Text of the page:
On Sunday, July 24th, I was honored to sit on a panel at the Comic-Con International Conference to present my teaching perspective on Batman. This presentation was based on a course I teach at the University of Wisconsin Colleges called “Superheroes and Society.” My goal is to use superheroes as a way to show both the importance of the character throughout history as well as its surrounding context over time. Batman narratives, like many superhero stories, mirror the era in which they are created. Therefore, we can teach both cultural history as well as the importance of Batman through the same lens.
Our panel consisted of (moving left to right in above photo) myself, Paul Zehr (Becoming Batman), Hannah Means-Shannon (Dark Horse Comics), Paul Levitz (former president of DC Comics), Michael Uslan (producer of Batman films 1989-present), and Travis Langley (Batman and Psychology). So, what can we learn from Batman? Here is a brief (and certainly not conclusive) overview of what I presented on.
During the 1940s, Batman was seen on the big screen for the first time in the form of weekly serials produced by Columbia Pictures. The first series ran in 1943, during the height of World War II. As expected, Batman and Robin are out to thwart a Japanese villain (Dr. Daka) who is using a mind control device to turn Americans against their own country. Dr. Daka is the usual stereotype from the time (based on the comics where Japanese bad guys had fangs). Each episode was produced on a shoestring budget and plays out as quintessential war propaganda including cringe-worthy lines such as “those shifty-eyed Japs.”
The 1943 episodes, under the simple title Batman, pioneered two key elements that would be seen in later incarnations of the character. First, the Batcave is seen for the first time. Second, the use of the cliffhanger as a narrative device was used to get people back into the theater. This would be seen in the campy 1960s show with lines such as “tune in next week, same Bat-time, same Bat-channel.”
The next serialized Batman adventures would be seen in 1949 with Batman and Robin. These episodes feel more like a crime/thriller B-film. The first scenes show a series of headlines that read “Crime Wave Hits City,” “Police Baffled,” and “Citizens Demand More Police!” This setup resembles the film noir genre that was growing at the time, which was based around the rise of urban crime in postwar America. The villains here are gangsters - the type of urban criminal seen in both films and headlines of the day.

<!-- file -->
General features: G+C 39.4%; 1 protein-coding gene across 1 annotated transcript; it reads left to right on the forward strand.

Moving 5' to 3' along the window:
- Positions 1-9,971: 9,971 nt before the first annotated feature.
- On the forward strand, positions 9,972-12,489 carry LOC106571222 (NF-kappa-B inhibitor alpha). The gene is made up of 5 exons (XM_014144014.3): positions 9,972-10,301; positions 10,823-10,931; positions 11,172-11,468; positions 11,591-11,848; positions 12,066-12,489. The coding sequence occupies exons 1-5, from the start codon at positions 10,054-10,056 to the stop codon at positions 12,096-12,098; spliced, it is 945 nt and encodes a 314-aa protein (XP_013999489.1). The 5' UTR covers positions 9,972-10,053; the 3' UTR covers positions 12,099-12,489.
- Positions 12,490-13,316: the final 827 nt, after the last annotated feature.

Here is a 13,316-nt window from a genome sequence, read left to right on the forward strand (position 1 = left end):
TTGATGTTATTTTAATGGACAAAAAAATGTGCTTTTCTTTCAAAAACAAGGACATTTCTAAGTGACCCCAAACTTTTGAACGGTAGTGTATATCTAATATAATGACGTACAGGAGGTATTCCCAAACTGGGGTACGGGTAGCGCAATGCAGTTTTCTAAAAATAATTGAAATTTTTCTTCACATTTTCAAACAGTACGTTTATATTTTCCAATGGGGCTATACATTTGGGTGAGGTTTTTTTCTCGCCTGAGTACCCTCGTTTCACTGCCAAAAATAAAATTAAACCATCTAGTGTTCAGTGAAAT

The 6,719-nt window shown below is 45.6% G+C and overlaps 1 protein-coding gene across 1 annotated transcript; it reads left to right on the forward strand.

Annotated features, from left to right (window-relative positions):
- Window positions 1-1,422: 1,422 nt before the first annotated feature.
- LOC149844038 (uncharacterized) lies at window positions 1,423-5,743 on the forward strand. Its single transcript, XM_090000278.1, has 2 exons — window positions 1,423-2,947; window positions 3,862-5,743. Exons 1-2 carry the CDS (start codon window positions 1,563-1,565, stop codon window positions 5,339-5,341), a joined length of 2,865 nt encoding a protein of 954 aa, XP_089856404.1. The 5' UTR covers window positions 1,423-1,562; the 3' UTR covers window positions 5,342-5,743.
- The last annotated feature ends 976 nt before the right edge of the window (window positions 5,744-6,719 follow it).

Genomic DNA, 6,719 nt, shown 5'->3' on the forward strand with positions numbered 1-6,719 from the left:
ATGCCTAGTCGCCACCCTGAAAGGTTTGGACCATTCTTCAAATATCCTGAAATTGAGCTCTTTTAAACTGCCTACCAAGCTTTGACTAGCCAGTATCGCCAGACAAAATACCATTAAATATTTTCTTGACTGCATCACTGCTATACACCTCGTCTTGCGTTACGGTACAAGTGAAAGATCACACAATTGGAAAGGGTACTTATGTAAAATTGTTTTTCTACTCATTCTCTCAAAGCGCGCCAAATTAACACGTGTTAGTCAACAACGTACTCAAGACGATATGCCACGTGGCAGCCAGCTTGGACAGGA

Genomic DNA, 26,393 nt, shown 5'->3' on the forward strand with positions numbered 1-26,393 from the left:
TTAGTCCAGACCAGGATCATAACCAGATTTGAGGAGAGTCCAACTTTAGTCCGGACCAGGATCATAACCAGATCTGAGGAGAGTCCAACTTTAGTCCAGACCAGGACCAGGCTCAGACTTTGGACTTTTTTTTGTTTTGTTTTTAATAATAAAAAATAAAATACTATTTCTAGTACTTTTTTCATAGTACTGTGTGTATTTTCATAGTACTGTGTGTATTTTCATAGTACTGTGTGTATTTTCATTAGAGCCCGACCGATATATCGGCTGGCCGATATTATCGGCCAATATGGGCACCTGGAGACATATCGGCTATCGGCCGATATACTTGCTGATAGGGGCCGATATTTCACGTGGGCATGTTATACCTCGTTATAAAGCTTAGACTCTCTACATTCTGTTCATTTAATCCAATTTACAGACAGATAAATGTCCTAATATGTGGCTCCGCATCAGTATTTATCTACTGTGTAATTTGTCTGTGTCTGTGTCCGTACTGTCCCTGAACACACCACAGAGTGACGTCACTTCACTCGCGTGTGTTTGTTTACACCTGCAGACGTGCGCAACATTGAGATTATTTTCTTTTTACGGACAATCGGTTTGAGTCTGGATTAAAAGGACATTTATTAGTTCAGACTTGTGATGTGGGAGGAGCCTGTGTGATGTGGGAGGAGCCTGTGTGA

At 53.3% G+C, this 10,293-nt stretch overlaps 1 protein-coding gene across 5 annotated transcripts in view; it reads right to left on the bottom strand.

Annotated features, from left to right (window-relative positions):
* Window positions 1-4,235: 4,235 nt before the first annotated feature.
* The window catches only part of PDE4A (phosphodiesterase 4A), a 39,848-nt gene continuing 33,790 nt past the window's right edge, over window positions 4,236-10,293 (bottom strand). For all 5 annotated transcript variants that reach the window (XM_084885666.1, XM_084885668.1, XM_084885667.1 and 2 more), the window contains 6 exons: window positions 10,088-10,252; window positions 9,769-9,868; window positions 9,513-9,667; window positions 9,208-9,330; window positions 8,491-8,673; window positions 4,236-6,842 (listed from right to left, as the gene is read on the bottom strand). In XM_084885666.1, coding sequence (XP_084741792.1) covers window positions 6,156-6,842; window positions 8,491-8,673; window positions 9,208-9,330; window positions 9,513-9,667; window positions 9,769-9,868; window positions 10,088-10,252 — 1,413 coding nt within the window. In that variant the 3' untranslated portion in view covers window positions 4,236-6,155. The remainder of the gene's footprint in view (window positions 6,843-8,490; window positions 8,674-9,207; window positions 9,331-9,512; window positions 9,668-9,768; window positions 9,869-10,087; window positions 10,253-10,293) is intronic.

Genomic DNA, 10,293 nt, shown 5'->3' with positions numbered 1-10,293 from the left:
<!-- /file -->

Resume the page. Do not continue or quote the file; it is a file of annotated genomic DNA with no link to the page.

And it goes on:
By the 1950s superheroes and comics in general were up against their biggest supervillian – Dr. Frederic Wertham. It was Wertham who penned Seduction of the Innocent in 1954 that argued superheroes were turning children into delinquents. In addition to a series of other attacks, Wertham felt that Batman and Robin were homosexual propaganda aimed at turning young boys gay. In addition, Wertham argued that reading comic books led to illiteracy (because only kids and illiterate adults read them, in his opinion). This simplistic and limited thinking took root as a generation of parents pushed their kids away from comic books.
At a time when respect for comics and superheroes was declining, the 1960s saw a new Batman that better represented the culture of the decade than anything having to do with the character’s own history. With three seasons beginning in 1966 and a feature film, the Batman series successfully lampooned Batman and every character in Gotham City. This is the most light-hearted version of Batman – the hero always wins, no one gets hurt, and the shenanigans are constant.